For a movie that everyone involved seems to think was impossible to make in the first place it seems that nothing is now impossible for La La Land. In fact, the film's studio, Lionsgate, is already publically talking about plans of adapting the film into a live stage show despite the fact the movie hasn't even reached its peak wide release yet.
Which is sort of ironic considering the fact that, as director Damien Chazelle pointed out in his Golden Globes acceptance speech on Sunday, it's rare that Hollywood make a live-action musical that wasn't a hit stage show in the first place. La La Land may very well flip the script.
Though, the plan isn't to bring the L.A. freeway dance numbers of the film to New York's Broadway, but rather to stage it as a national touring act.
"If we want to do a stage show, we can do a stage show," Lionsgate Motion Picture Group co-president Erik Feig told investors on Tuesday, according to The Hollywood Reporter.
Lionsgate is also the studio behind the never-ending dance franchise Step Up, and that movie was recently turned into a state show in Dubai. Feig sees similar possibilities for La La.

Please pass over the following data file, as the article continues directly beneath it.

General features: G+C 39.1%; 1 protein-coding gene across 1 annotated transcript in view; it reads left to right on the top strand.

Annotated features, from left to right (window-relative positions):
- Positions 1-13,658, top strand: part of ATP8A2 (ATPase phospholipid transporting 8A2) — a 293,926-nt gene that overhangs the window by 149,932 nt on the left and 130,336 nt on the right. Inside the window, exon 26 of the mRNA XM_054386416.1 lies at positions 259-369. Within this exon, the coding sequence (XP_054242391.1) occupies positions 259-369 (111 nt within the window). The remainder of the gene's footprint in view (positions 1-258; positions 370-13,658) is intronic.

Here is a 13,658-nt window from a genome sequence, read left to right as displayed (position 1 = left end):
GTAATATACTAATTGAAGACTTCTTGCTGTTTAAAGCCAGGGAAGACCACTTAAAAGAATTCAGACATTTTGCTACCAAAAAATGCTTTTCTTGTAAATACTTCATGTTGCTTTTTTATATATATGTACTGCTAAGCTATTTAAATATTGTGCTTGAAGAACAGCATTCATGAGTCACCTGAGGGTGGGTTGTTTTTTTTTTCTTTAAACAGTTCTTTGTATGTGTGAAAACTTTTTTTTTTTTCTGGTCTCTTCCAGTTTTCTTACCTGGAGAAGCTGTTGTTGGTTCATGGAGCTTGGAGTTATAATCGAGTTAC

Of course, so much of the praise for the film is wrapped up in the performance of its two leads, Emma Stone and Ryan Gosling. Both took home Golden Globe awards for their roles on Sunday, and Stone, in particular, is considered a favorite in the best actress Oscar race. Can the story stand up without the charisma of Stone and Gosling helping to bring it to life? Lionsgate is willing to find out.
Though, we might be getting a bit ahead of ourselves. Large portions of the country haven't gotten a chance to see the film yet. Sure, it's already racked up over $55 million at the domestic box office so far, but it's been a slow roll out. It opened in Los Angeles and New York on December 9th and went wider on Christmas Day. Though, Lionsgate has held off on pushing the film to maximum theater saturation. The film will finally play in its largest amount of cinemas on January 22nd, a date that will coincide with the announcement of the Oscar nominations. The studio obviously hopes the film score big (which, well, seems to be an easy bet at the moment) and that movie-goers will rush to the theaters to see it.
And then, maybe one day in the future, rush to see it again as a live experience at their nearest performing arts center.
The idea is part of Lionsgate's broader push to expand its business beyond simply motion pictures. Step Up, for example, will also be the basis of YouTube's first original drama series.
Which means, maybe one day in the distant future at the rate things are going, it might not be surprising to hear the news that YouTube is streaming an adaptation of La La Land into its first live television musical.
Watch Emma Stone admit to sucking her thumb for way too long: